Lessons Learned and Shared
It’s worth noting that as early as 1990 the proposal to use the Halpaitokee area for a bridge was uniformly denounced by all federal, state, and local agencies. The CTP bridge route was the worse possible route due to the extent of ecological degradation and destruction it would cause.. The agencies insisted the city choose one of the other alternative routes which were far less damaging to wetlands and species habitats., as well as take no state parklands.
In the end those strong objections did not matter. After many years of political maneuvering the “powers that be” agreed that our “ecological gem” could be negotiated away.
The controversy of using our Preserve State Parklands and our State Aquatic Preserves for the city of Port St. Lucie’s Crosstown Parkway (CTP) began heating up in the mid-1990s. The City envisioned a parkway extending from I95 all the way east to South Hutchinson Island. Due to CASLC’s organization of citizens and civic groups, and the ability of these folks to participate in truly open discussion, the proposed eastern most leg of the Crosstown Parkway, through the SPSP marshlands and the Indian River Lagoon Aquatic Preserve, was defeated in 2000.
The next strategy was to begin the Parkway from the west and work east. The Florida Department of Environmental Protection called for an Environmental Impact Statement (EIS) to be performed for the entire proposed route – from I-95 east to Hutchinson Island on the Atlantic Ocean. This comprehensive EIS would have more accurately reflected parkland and ecological consequences of the CTP. It was never done.
Rather, it was agreed that the CTP project would be “de-federalized” in order to segment the different phases and thus achieve easier approval from the regulatory agencies. The political commitment to the conservation mission of our state parks began to waiver.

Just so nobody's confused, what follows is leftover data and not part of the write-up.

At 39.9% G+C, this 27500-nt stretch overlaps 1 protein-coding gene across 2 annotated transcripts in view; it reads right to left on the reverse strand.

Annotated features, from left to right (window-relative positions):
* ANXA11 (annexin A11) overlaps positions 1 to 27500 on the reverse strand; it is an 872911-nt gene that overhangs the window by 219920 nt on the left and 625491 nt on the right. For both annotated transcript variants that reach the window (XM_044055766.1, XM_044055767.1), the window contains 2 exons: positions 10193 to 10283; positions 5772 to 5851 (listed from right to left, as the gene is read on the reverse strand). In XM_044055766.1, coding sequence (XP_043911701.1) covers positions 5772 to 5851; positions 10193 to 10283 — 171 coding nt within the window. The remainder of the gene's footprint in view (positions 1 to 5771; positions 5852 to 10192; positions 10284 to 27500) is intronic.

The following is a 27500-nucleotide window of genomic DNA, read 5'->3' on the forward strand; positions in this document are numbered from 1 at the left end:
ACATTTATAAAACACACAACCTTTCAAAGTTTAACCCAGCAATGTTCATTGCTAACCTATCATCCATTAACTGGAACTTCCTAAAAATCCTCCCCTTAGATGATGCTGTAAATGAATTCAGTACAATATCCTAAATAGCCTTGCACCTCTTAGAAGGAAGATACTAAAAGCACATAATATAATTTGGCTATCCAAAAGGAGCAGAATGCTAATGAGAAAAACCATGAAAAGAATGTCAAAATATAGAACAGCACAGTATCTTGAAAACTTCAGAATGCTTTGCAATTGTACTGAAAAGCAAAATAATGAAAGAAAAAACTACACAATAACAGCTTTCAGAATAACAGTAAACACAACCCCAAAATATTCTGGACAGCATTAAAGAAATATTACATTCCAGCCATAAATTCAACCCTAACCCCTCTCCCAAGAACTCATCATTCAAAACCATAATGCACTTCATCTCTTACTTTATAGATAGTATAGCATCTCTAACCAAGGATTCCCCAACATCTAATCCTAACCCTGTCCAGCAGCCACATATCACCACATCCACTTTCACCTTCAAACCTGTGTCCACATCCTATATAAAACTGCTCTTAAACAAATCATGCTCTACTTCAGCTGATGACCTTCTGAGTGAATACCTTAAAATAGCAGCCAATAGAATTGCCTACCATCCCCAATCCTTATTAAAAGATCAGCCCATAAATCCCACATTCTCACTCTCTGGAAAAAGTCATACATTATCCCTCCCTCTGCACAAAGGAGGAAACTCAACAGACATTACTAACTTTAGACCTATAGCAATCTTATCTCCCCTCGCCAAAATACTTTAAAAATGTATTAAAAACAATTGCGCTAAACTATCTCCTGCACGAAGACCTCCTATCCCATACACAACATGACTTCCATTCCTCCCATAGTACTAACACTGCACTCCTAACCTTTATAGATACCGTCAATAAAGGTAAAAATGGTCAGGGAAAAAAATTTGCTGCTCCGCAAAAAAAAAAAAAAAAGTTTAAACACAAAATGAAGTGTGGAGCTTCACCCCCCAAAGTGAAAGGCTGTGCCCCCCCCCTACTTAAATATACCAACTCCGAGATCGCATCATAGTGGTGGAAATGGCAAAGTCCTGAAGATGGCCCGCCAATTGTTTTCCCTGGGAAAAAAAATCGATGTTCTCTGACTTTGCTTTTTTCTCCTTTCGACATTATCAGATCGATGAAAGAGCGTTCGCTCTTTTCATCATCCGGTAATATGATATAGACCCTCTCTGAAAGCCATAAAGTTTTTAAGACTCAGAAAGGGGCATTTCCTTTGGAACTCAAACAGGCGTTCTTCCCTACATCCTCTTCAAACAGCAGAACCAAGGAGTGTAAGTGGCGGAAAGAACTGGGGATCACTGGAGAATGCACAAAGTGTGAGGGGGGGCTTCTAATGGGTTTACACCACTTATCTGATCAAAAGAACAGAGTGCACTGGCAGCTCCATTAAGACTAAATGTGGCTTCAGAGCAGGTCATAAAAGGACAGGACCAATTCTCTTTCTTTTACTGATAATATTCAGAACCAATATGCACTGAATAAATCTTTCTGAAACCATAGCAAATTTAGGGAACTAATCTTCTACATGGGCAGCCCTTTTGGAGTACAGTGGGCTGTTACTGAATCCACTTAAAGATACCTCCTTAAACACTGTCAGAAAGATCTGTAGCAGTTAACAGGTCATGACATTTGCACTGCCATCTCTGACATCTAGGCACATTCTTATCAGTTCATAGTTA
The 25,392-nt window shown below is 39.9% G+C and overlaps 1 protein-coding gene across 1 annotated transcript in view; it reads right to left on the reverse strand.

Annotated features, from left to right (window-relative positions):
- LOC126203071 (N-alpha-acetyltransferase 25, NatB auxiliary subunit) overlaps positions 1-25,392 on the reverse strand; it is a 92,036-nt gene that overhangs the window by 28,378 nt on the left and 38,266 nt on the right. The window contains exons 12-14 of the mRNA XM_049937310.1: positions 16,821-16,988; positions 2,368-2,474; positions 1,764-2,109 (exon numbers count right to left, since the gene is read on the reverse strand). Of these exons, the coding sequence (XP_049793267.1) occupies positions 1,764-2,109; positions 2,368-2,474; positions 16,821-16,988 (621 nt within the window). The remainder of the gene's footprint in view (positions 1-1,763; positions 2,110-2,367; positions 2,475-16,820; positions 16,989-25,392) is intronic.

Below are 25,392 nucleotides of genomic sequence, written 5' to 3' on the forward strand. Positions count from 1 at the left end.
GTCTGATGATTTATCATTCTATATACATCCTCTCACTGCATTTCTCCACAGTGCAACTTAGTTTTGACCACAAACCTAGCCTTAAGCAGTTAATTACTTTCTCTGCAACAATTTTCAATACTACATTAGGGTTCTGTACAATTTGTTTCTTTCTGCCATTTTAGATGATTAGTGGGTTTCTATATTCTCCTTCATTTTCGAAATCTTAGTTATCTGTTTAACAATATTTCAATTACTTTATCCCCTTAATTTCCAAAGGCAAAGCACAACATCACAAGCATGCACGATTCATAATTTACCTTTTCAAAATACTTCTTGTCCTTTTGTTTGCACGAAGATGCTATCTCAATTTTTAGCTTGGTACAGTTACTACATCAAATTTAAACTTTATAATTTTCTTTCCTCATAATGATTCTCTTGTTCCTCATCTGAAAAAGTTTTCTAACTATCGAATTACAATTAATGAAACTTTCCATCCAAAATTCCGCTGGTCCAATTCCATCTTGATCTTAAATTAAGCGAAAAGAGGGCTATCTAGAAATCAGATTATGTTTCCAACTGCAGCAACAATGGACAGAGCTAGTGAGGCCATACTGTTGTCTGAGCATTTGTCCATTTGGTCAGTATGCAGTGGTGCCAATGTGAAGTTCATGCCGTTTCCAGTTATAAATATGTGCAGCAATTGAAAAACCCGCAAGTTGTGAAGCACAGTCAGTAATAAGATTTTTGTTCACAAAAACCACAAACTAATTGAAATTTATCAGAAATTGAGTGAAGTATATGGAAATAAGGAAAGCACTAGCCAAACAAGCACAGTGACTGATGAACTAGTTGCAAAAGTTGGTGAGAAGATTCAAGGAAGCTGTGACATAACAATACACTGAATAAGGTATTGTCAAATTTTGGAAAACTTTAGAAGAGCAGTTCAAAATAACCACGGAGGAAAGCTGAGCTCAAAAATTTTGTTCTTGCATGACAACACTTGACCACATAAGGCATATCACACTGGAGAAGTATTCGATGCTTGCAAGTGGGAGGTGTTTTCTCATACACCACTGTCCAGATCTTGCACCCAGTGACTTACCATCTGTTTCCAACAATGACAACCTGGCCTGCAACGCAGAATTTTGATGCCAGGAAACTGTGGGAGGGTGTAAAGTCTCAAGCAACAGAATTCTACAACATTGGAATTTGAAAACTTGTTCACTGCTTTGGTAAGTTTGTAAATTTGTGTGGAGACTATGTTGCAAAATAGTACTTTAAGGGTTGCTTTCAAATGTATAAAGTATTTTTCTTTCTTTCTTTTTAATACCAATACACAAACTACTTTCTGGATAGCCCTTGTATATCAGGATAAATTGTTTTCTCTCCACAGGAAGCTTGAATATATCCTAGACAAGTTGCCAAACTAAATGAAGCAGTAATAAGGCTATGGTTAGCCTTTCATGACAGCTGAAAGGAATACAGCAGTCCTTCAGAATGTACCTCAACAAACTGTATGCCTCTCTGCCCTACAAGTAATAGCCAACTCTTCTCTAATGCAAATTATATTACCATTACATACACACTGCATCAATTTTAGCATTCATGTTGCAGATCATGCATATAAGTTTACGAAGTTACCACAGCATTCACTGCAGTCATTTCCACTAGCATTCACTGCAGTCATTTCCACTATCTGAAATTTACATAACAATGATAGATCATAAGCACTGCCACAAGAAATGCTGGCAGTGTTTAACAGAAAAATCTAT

The biggest and last hurdle for the CTP to reach US1 was to devise the means by which the Halpatiokee Buffer State Preserve could be appropriated for a bridge nearly ¾ of a mile long over the North Fork of the St. Lucie River Aquatic Preserve..
In 2017 we lost the legal battle with the Federal Highway Administration and the U.S. Department of Transportation in the 11th Circuit Court of Appeals. Our co-plaintiff, the Indian Riverkeeper, fought valiantly alongside us. The Alliance provided two expert witnesses for the State Administrative Hearing that Audubon of St. Lucie County initiated in another unsuccessful effort to protect Halpatiokee.
It has been a noble fight. We made videos, held protests, got lots of media coverage, wrote op-eds, created online petitions sought support from environmental organizations, filed lawsuits, and scoured through tens of thousands of pages of documents for our attorneys and wrote summary reports.
Our fight has also been a labor of love. The Halpatiokee Buffer Preserve was a place of natural beauty, an awe-inspiring “ecological gem” that hosted an unexpected diversity of habitats and species. It inspired a deep emotional bond in us.
But the fight is not over! Not if we care about our state parks and other environmentally special areas. We have learned much in our decades-long fight. We hope that in sharing our story we can together make sure this tragedy never befalls another state park.